Still Doing Life Open Exhibit

By: 
Derek
Friday, August 12, 2022
In 1996, restorative justice advocate, photographer, and bestselling author Howard Zehr published Doing Life, a book of photo portraits of individuals serving life sentences without the possibility of parole in Pennsylvania prisons. Twenty-five years later, Zehr and Barb Toews, an associate professor of criminal justice at University of Washington, Tacoma, co-authored Still Doing Life: 22 Lifers, 25 Years Later, where many of the same individuals are revisited, interviewed, and photographed in the same poses. In the new book, the portraits are featured side by side, creating a visceral story of how the U.S. justice system, built upon punishment, racial criminality, and bleak possibilities for redemption, fails to break or heal the enduring humanity of lifers or those serving “a death sentence without an execution date,” as Aaron Fox, one of the lifers, notes. 
 
Through a generous grant from the Art for Justice Fund, Still Doing Life has inspired a public exhibit currently at The Free Library of Philadelphia, co-facilitated by Vox Populi Gallery and The New Press, with programming support from Mural Arts Philadelphia. The public is invited to witness the incarcerated individuals’ side-by-side portraits, taken a quarter of a century apart, and to reflect on the interviews. Their hope, regret, and persevering desire to mentor, learn, and grow are contextualized by Zehr and Toews’s restorative justice theory, challenging readers to revise how we respond to fatal harm in a way that does not beget more harm.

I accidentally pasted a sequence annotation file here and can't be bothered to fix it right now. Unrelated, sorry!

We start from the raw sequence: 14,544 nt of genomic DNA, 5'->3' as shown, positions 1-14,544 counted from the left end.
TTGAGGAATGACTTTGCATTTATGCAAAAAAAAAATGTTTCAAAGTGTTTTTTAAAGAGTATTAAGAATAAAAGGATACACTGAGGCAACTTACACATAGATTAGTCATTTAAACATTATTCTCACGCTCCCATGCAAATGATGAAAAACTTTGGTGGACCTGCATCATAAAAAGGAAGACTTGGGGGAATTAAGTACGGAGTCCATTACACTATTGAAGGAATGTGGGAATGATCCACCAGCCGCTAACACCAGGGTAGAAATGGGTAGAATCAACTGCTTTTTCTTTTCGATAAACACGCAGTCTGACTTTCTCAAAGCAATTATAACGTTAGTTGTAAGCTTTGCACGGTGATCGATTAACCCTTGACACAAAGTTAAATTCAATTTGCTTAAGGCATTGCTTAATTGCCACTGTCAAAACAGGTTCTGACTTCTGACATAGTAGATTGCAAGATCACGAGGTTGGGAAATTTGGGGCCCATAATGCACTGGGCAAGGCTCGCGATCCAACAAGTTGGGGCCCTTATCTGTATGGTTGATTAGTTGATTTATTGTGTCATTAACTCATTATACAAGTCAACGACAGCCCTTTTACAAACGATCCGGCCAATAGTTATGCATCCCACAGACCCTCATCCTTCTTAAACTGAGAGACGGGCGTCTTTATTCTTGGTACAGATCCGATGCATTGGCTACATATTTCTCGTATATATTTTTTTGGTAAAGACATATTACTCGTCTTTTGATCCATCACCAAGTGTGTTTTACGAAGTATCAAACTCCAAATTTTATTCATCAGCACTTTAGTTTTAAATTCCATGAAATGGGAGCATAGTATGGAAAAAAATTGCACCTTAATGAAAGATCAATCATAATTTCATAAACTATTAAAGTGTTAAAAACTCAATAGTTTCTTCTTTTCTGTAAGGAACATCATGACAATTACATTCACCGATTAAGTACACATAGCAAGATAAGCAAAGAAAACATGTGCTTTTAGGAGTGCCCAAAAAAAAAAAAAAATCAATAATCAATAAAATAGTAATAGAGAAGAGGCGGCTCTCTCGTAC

Still Doing Life: 22 Lifers, 25 Years Later exhibit at The Free Library. Image by SayTen Studios
 
Aaron Fox and Diane Weaver. Image by SayTen Studios
 
 
Diane Weaver
 
Early 1990s: “The longer you are in here, the less ties you have to the outside world. Your family begins to die off. And your friends—how long can someone really stand behind you? They eventually go back to their own lives. That’s sad. That really hurts. It’s also been my choice to decrease visits. They’re hard for me . . .  
 
“Most of the women who work on the prison farm have a certain cow that they take as a pet, name and spoil it, take it apples. I always have one, and my cow just gave birth. I’m a grandma! I’m just tickled pink.”
 
2017: “It’s forty years that I’ve been in. I’m sixty-seven. This place has changed for the worse over the years. They shut the farm down, so I had to get rid of my bouncing baby bull. There are close to two thousand inmates now, up from around two hundred inmates when I first came here. They put a fence up. The staff are sometimes no better than the inmates . . . 
 
“I gave up my single cell to live with and take care of two residents until they died. They would have ended up living down in the infirmary, and that is no life for people. They both died in my arms. It was hard but also a blessing. I’ve lost all my family since I’ve been here. My father was the last one, and I wasn’t there to take care of him.”
 
Hugh Williams and others featured in the Still Doing Life exhibit. Image by SayTen Studios